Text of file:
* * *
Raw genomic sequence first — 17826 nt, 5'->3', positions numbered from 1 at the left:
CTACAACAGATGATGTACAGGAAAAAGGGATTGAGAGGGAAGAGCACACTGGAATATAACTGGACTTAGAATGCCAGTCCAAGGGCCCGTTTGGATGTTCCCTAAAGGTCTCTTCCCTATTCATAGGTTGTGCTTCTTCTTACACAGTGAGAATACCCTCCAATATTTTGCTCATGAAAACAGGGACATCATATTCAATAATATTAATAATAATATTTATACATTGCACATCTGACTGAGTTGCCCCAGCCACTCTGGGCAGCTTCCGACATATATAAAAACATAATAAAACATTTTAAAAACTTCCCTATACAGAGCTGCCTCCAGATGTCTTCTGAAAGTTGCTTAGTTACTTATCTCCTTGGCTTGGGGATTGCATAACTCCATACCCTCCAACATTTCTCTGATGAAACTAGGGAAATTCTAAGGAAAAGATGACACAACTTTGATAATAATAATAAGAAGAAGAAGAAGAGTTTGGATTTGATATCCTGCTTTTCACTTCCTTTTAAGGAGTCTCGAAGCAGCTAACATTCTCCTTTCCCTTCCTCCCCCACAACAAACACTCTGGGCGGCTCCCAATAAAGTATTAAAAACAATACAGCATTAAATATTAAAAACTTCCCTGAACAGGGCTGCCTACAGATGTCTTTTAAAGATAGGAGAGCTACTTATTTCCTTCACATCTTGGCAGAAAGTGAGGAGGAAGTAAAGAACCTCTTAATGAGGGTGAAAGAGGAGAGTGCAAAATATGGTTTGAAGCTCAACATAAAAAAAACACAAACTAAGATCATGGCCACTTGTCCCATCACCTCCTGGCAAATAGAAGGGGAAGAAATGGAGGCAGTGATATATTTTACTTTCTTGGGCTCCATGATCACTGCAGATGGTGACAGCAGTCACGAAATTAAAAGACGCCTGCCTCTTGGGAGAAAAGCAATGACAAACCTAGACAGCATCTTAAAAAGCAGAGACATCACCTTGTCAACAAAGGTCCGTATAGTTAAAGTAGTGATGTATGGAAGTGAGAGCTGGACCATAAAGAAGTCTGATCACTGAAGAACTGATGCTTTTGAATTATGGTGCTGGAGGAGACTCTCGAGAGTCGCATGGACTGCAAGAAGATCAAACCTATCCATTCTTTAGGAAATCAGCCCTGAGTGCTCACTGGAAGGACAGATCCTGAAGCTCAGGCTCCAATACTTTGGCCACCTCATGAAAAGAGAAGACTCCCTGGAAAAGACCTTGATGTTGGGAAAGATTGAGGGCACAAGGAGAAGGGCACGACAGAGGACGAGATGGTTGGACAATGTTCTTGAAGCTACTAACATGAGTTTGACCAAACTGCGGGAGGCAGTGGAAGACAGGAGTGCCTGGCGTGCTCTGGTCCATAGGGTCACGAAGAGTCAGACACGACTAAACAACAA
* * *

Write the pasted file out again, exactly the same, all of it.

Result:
Raw genomic sequence first — 17826 nt, 5'->3', positions numbered from 1 at the left:
CTACAACAGATGATGTACAGGAAAAAGGGATTGAGAGGGAAGAGCACACTGGAATATAACTGGACTTAGAATGCCAGTCCAAGGGCCCGTTTGGATGTTCCCTAAAGGTCTCTTCCCTATTCATAGGTTGTGCTTCTTCTTACACAGTGAGAATACCCTCCAATATTTTGCTCATGAAAACAGGGACATCATATTCAATAATATTAATAATAATATTTATACATTGCACATCTGACTGAGTTGCCCCAGCCACTCTGGGCAGCTTCCGACATATATAAAAACATAATAAAACATTTTAAAAACTTCCCTATACAGAGCTGCCTCCAGATGTCTTCTGAAAGTTGCTTAGTTACTTATCTCCTTGGCTTGGGGATTGCATAACTCCATACCCTCCAACATTTCTCTGATGAAACTAGGGAAATTCTAAGGAAAAGATGACACAACTTTGATAATAATAATAAGAAGAAGAAGAAGAGTTTGGATTTGATATCCTGCTTTTCACTTCCTTTTAAGGAGTCTCGAAGCAGCTAACATTCTCCTTTCCCTTCCTCCCCCACAACAAACACTCTGGGCGGCTCCCAATAAAGTATTAAAAACAATACAGCATTAAATATTAAAAACTTCCCTGAACAGGGCTGCCTACAGATGTCTTTTAAAGATAGGAGAGCTACTTATTTCCTTCACATCTTGGCAGAAAGTGAGGAGGAAGTAAAGAACCTCTTAATGAGGGTGAAAGAGGAGAGTGCAAAATATGGTTTGAAGCTCAACATAAAAAAAACACAAACTAAGATCATGGCCACTTGTCCCATCACCTCCTGGCAAATAGAAGGGGAAGAAATGGAGGCAGTGATATATTTTACTTTCTTGGGCTCCATGATCACTGCAGATGGTGACAGCAGTCACGAAATTAAAAGACGCCTGCCTCTTGGGAGAAAAGCAATGACAAACCTAGACAGCATCTTAAAAAGCAGAGACATCACCTTGTCAACAAAGGTCCGTATAGTTAAAGTAGTGATGTATGGAAGTGAGAGCTGGACCATAAAGAAGTCTGATCACTGAAGAACTGATGCTTTTGAATTATGGTGCTGGAGGAGACTCTCGAGAGTCGCATGGACTGCAAGAAGATCAAACCTATCCATTCTTTAGGAAATCAGCCCTGAGTGCTCACTGGAAGGACAGATCCTGAAGCTCAGGCTCCAATACTTTGGCCACCTCATGAAAAGAGAAGACTCCCTGGAAAAGACCTTGATGTTGGGAAAGATTGAGGGCACAAGGAGAAGGGCACGACAGAGGACGAGATGGTTGGACAATGTTCTTGAAGCTACTAACATGAGTTTGACCAAACTGCGGGAGGCAGTGGAAGACAGGAGTGCCTGGCGTGCTCTGGTCCATAGGGTCACGAAGAGTCAGACACGACTAAACAACAA